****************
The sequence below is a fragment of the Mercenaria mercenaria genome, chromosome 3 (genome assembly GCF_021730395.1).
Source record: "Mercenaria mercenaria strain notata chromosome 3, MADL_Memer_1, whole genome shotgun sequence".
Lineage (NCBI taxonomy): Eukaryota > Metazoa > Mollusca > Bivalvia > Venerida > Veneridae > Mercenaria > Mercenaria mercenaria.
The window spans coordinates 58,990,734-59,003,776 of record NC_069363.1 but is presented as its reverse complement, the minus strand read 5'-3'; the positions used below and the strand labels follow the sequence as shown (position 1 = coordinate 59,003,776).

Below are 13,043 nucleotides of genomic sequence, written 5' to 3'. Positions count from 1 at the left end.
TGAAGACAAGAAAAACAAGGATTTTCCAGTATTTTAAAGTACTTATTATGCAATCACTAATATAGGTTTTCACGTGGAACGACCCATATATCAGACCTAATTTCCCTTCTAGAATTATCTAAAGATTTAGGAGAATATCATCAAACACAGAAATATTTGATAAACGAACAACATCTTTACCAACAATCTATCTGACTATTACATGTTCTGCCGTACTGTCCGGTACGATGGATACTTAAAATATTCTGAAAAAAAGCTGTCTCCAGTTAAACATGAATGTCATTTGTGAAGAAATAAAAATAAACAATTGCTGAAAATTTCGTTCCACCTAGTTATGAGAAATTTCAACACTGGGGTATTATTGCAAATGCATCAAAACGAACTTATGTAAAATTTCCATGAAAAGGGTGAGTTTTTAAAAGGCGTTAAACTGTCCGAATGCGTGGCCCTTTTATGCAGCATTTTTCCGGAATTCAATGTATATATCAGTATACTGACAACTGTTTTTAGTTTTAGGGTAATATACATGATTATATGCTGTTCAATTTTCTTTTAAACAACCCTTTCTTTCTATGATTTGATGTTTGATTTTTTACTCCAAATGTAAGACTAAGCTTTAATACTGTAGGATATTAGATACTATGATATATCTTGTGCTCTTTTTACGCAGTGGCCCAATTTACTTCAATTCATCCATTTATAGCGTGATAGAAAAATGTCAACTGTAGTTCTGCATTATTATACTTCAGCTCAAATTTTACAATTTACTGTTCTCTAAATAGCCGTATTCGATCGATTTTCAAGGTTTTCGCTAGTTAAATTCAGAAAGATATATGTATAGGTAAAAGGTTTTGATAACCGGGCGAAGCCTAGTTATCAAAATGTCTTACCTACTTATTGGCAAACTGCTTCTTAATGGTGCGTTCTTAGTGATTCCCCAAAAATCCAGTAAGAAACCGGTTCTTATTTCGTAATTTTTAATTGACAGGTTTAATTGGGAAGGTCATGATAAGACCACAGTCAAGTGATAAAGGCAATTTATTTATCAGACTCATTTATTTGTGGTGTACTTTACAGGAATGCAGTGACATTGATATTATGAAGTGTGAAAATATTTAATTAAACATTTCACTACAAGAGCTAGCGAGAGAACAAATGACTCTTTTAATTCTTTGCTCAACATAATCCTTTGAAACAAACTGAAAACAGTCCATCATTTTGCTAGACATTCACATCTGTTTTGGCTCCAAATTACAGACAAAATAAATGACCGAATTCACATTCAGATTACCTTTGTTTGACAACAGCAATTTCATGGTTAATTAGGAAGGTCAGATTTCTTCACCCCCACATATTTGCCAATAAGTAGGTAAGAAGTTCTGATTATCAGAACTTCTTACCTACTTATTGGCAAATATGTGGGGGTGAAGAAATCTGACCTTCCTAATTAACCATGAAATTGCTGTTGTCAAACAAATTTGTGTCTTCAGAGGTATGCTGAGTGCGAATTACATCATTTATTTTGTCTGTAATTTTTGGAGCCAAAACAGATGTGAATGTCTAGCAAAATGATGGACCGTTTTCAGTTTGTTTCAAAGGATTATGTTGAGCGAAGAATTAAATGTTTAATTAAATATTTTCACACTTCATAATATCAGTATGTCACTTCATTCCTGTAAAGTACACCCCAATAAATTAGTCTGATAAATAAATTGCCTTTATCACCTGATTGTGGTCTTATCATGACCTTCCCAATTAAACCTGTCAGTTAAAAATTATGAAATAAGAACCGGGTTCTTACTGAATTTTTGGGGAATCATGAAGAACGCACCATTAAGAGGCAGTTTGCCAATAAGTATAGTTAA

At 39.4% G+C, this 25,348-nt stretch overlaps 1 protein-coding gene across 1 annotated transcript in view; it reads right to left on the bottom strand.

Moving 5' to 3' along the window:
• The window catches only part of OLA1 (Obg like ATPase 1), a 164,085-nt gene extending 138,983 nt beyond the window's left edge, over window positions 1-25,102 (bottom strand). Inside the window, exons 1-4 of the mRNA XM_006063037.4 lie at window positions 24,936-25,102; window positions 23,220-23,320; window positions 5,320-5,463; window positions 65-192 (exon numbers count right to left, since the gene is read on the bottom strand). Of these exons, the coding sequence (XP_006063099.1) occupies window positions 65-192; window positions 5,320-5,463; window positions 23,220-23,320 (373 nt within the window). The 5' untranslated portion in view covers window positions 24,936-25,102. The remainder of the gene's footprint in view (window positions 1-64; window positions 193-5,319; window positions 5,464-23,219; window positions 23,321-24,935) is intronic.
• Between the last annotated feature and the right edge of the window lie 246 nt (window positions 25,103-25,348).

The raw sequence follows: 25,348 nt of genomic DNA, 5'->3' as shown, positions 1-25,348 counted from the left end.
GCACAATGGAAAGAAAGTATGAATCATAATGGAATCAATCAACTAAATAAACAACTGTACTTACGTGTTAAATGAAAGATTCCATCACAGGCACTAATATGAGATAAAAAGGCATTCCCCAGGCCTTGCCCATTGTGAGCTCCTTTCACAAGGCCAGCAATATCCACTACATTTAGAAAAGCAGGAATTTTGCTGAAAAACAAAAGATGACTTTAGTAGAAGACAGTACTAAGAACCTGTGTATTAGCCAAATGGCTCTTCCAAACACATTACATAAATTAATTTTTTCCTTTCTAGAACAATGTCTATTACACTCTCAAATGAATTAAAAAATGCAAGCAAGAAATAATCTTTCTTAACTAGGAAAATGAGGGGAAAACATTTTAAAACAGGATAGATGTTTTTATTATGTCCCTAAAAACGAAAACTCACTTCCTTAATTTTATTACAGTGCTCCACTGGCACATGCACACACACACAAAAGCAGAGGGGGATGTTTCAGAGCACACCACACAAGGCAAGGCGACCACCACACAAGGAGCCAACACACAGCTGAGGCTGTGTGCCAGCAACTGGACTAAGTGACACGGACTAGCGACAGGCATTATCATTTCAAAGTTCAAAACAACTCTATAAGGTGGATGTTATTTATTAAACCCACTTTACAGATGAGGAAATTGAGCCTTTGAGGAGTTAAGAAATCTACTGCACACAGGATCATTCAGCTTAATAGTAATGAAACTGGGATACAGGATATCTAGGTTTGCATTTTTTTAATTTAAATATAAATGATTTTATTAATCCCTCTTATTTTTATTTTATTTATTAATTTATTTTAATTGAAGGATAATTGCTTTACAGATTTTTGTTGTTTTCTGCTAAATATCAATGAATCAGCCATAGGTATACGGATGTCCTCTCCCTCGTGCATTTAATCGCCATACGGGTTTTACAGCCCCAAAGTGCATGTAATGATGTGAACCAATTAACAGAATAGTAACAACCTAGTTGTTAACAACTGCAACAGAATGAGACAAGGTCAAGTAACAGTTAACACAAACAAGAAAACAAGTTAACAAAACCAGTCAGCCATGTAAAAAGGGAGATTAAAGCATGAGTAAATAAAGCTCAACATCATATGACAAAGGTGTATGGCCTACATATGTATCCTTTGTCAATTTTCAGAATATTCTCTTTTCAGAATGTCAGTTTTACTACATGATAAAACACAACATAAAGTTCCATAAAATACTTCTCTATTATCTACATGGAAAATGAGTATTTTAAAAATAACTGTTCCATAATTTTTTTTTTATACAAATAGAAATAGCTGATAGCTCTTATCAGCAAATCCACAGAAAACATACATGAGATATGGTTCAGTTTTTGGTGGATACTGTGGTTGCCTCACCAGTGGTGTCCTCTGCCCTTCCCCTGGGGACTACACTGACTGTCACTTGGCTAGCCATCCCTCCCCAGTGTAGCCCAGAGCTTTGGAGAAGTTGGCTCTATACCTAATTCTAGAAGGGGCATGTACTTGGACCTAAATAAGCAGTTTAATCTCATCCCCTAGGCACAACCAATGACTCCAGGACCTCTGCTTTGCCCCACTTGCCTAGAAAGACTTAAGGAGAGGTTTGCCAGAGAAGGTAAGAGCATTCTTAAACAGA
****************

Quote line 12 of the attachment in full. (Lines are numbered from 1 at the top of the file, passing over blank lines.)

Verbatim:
GCACAATGGAAAGAAAGTATGAATCATAATGGAATCAATCAACTAAATAAACAACTGTACTTACGTGTTAAATGAAAGATTCCATCACAGGCACTAATATGAGATAAAAAGGCATTCCCCAGGCCTTGCCCATTGTGAGCTCCTTTCACAAGGCCAGCAATATCCACTACATTTAGAAAAGCAGGAATTTTGCTGAAAAACAAAAGATGACTTTAGTAGAAGACAGTACTAAGAACCTGTGTATTAGCCAAATGGCTCTTCCAAACACATTACATAAATTAATTTTTTCCTTTCTAGAACAATGTCTATTACACTCTCAAATGAATTAAAAAATGCAAGCAAGAAATAATCTTTCTTAACTAGGAAAATGAGGGGAAAACATTTTAAAACAGGATAGATGTTTTTATTATGTCCCTAAAAACGAAAACTCACTTCCTTAATTTTATTACAGTGCTCCACTGGCACATGCACACACACACAAAAGCAGAGGGGGATGTTTCAGAGCACACCACACAAGGCAAGGCGACCACCACACAAGGAGCCAACACACAGCTGAGGCTGTGTGCCAGCAACTGGACTAAGTGACACGGACTAGCGACAGGCATTATCATTTCAAAGTTCAAAACAACTCTATAAGGTGGATGTTATTTATTAAACCCACTTTACAGATGAGGAAATTGAGCCTTTGAGGAGTTAAGAAATCTACTGCACACAGGATCATTCAGCTTAATAGTAATGAAACTGGGATACAGGATATCTAGGTTTGCATTTTTTTAATTTAAATATAAATGATTTTATTAATCCCTCTTATTTTTATTTTATTTATTAATTTATTTTAATTGAAGGATAATTGCTTTACAGATTTTTGTTGTTTTCTGCTAAATATCAATGAATCAGCCATAGGTATACGGATGTCCTCTCCCTCGTGCATTTAATCGCCATACGGGTTTTACAGCCCCAAAGTGCATGTAATGATGTGAACCAATTAACAGAATAGTAACAACCTAGTTGTTAACAACTGCAACAGAATGAGACAAGGTCAAGTAACAGTTAACACAAACAAGAAAACAAGTTAACAAAACCAGTCAGCCATGTAAAAAGGGAGATTAAAGCATGAGTAAATAAAGCTCAACATCATATGACAAAGGTGTATGGCCTACATATGTATCCTTTGTCAATTTTCAGAATATTCTCTTTTCAGAATGTCAGTTTTACTACATGATAAAACACAACATAAAGTTCCATAAAATACTTCTCTATTATCTACATGGAAAATGAGTATTTTAAAAATAACTGTTCCATAATTTTTTTTTTATACAAATAGAAATAGCTGATAGCTCTTATCAGCAAATCCACAGAAAACATACATGAGATATGGTTCAGTTTTTGGTGGATACTGTGGTTGCCTCACCAGTGGTGTCCTCTGCCCTTCCCCTGGGGACTACACTGACTGTCACTTGGCTAGCCATCCCTCCCCAGTGTAGCCCAGAGCTTTGGAGAAGTTGGCTCTATACCTAATTCTAGAAGGGGCATGTACTTGGACCTAAATAAGCAGTTTAATCTCATCCCCTAGGCACAACCAATGACTCCAGGACCTCTGCTTTGCCCCACTTGCCTAGAAAGACTTAAGGAGAGGTTTGCCAGAGAAGGTAAGAGCATTCTTAAACAGA